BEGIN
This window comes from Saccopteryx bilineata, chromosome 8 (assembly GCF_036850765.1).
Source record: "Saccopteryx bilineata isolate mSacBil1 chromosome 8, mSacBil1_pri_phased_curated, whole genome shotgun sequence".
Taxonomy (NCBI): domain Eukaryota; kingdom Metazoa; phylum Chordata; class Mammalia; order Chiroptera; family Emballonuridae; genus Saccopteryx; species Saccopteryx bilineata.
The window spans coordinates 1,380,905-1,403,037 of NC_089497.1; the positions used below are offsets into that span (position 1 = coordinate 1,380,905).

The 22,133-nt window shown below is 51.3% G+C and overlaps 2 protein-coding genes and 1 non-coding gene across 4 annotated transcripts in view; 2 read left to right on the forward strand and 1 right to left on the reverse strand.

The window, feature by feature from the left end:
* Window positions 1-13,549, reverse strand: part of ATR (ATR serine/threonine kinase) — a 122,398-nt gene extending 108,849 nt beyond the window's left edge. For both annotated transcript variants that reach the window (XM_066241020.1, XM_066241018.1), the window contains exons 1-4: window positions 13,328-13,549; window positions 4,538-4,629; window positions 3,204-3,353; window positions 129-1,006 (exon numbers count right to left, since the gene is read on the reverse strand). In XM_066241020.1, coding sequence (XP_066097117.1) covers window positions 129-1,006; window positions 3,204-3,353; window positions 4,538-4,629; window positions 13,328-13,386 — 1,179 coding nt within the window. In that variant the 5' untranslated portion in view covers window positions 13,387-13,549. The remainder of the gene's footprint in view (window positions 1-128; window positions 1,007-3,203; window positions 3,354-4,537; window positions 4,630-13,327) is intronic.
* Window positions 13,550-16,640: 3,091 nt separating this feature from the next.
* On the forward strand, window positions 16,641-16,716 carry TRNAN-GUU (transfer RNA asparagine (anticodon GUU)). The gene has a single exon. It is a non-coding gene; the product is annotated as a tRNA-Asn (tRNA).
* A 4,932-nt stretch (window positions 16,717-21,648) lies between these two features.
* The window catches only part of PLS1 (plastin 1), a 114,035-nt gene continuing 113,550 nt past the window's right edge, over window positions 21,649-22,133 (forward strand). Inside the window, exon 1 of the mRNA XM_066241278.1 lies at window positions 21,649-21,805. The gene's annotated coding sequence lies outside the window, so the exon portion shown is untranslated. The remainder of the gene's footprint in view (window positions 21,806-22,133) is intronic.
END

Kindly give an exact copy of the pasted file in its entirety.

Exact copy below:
This window comes from Saccopteryx bilineata, chromosome 8 (assembly GCF_036850765.1).
Source record: "Saccopteryx bilineata isolate mSacBil1 chromosome 8, mSacBil1_pri_phased_curated, whole genome shotgun sequence".
Taxonomy (NCBI): domain Eukaryota; kingdom Metazoa; phylum Chordata; class Mammalia; order Chiroptera; family Emballonuridae; genus Saccopteryx; species Saccopteryx bilineata.
The window spans coordinates 1,380,905-1,403,037 of NC_089497.1; the positions used below are offsets into that span (position 1 = coordinate 1,380,905).

The 22,133-nt window shown below is 51.3% G+C and overlaps 2 protein-coding genes and 1 non-coding gene across 4 annotated transcripts in view; 2 read left to right on the forward strand and 1 right to left on the reverse strand.

The window, feature by feature from the left end:
* Window positions 1-13,549, reverse strand: part of ATR (ATR serine/threonine kinase) — a 122,398-nt gene extending 108,849 nt beyond the window's left edge. For both annotated transcript variants that reach the window (XM_066241020.1, XM_066241018.1), the window contains exons 1-4: window positions 13,328-13,549; window positions 4,538-4,629; window positions 3,204-3,353; window positions 129-1,006 (exon numbers count right to left, since the gene is read on the reverse strand). In XM_066241020.1, coding sequence (XP_066097117.1) covers window positions 129-1,006; window positions 3,204-3,353; window positions 4,538-4,629; window positions 13,328-13,386 — 1,179 coding nt within the window. In that variant the 5' untranslated portion in view covers window positions 13,387-13,549. The remainder of the gene's footprint in view (window positions 1-128; window positions 1,007-3,203; window positions 3,354-4,537; window positions 4,630-13,327) is intronic.
* Window positions 13,550-16,640: 3,091 nt separating this feature from the next.
* On the forward strand, window positions 16,641-16,716 carry TRNAN-GUU (transfer RNA asparagine (anticodon GUU)). The gene has a single exon. It is a non-coding gene; the product is annotated as a tRNA-Asn (tRNA).
* A 4,932-nt stretch (window positions 16,717-21,648) lies between these two features.
* The window catches only part of PLS1 (plastin 1), a 114,035-nt gene continuing 113,550 nt past the window's right edge, over window positions 21,649-22,133 (forward strand). Inside the window, exon 1 of the mRNA XM_066241278.1 lies at window positions 21,649-21,805. The gene's annotated coding sequence lies outside the window, so the exon portion shown is untranslated. The remainder of the gene's footprint in view (window positions 21,806-22,133) is intronic.